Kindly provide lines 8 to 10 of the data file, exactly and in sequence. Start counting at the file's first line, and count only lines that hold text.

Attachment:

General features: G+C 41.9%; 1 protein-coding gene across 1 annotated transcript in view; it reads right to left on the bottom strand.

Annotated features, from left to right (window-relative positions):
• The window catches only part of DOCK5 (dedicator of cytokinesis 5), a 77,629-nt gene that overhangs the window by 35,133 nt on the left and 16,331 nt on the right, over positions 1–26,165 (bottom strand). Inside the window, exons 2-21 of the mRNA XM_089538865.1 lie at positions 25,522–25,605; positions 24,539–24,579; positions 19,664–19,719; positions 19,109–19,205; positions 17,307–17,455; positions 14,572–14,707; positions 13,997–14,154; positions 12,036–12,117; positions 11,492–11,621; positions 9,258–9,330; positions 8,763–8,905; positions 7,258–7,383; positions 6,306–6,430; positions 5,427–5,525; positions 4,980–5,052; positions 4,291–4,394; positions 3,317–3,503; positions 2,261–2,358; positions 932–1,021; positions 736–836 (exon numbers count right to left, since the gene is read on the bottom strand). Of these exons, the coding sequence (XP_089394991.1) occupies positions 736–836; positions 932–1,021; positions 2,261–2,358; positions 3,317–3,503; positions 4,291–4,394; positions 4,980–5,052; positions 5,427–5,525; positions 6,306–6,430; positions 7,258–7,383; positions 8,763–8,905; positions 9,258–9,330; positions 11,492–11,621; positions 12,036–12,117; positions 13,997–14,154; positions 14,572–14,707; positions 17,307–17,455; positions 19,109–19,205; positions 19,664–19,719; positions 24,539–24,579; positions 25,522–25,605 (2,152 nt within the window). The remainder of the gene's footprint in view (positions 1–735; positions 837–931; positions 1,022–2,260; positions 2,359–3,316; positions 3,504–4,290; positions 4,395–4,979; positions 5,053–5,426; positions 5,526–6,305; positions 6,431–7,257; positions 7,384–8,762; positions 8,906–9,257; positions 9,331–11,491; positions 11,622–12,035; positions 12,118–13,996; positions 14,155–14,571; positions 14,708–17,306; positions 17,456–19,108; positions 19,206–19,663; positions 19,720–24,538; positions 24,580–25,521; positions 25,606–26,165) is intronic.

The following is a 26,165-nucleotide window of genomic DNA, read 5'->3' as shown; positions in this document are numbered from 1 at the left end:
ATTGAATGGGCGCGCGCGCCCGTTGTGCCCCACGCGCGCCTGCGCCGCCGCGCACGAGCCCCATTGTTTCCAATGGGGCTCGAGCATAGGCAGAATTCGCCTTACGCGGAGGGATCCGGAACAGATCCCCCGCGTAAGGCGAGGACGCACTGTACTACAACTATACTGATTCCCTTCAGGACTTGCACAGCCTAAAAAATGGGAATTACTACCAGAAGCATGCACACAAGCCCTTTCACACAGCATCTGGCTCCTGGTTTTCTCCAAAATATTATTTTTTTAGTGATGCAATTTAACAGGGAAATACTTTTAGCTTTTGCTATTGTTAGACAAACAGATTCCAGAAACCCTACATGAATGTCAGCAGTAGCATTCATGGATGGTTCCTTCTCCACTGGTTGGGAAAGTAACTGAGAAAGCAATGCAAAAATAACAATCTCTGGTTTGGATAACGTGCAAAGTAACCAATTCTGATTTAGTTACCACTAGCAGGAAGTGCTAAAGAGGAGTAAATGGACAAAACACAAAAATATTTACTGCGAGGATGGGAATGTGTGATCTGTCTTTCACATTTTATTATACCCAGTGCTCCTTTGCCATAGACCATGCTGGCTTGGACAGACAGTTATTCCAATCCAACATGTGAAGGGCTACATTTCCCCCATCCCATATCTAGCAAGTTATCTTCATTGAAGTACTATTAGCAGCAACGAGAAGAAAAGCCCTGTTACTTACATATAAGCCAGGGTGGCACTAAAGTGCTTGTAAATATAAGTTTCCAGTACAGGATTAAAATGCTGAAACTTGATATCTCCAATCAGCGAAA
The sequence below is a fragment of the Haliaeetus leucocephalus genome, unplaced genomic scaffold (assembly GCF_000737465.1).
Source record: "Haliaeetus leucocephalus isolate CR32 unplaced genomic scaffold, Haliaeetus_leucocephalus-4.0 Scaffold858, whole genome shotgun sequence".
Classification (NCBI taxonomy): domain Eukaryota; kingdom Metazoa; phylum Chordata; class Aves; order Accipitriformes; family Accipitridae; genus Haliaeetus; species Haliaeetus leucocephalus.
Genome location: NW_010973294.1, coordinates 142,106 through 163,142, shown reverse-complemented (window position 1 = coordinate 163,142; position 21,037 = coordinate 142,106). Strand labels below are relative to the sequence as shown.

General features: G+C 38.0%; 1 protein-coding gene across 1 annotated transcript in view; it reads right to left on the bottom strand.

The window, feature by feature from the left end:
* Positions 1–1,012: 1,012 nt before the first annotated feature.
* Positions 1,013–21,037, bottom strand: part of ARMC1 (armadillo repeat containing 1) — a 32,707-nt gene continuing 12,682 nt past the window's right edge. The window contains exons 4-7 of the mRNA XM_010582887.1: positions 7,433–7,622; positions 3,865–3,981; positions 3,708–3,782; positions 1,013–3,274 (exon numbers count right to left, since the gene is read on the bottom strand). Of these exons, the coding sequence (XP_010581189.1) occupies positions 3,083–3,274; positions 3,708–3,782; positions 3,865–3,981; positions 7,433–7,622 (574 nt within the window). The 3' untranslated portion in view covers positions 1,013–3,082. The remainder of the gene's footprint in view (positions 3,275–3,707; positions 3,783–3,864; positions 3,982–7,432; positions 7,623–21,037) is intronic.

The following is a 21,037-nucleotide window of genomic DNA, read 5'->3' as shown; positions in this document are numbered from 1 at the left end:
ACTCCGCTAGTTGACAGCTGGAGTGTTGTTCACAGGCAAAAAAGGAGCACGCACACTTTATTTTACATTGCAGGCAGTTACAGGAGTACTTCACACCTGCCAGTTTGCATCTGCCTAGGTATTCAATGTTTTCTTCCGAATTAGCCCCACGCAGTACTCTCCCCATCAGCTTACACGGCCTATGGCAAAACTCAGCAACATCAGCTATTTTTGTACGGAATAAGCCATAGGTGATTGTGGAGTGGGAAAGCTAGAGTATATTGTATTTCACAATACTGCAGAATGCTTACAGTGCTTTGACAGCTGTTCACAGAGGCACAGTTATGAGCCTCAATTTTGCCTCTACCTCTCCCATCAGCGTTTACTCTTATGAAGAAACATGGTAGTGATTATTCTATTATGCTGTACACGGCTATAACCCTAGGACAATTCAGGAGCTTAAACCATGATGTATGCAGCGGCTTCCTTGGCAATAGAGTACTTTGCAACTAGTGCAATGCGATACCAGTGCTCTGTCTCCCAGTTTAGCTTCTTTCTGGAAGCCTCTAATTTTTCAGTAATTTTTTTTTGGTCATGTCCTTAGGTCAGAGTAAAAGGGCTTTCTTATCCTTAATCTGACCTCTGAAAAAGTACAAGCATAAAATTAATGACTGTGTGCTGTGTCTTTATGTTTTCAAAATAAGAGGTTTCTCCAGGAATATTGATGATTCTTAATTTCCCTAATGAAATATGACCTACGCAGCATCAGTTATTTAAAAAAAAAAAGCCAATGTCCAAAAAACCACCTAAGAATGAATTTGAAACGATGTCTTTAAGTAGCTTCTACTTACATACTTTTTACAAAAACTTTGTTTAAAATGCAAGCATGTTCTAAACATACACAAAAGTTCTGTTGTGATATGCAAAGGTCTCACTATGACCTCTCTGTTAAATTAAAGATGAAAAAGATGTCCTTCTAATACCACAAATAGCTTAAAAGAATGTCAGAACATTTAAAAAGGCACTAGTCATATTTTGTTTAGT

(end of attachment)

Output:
Classification (NCBI taxonomy): domain Eukaryota; kingdom Metazoa; phylum Chordata; class Aves; order Accipitriformes; family Accipitridae; genus Haliaeetus; species Haliaeetus leucocephalus.
Genome location: NW_010973294.1, coordinates 142,106 through 163,142, shown reverse-complemented (window position 1 = coordinate 163,142; position 21,037 = coordinate 142,106). Strand labels below are relative to the sequence as shown.

General features: G+C 38.0%; 1 protein-coding gene across 1 annotated transcript in view; it reads right to left on the bottom strand.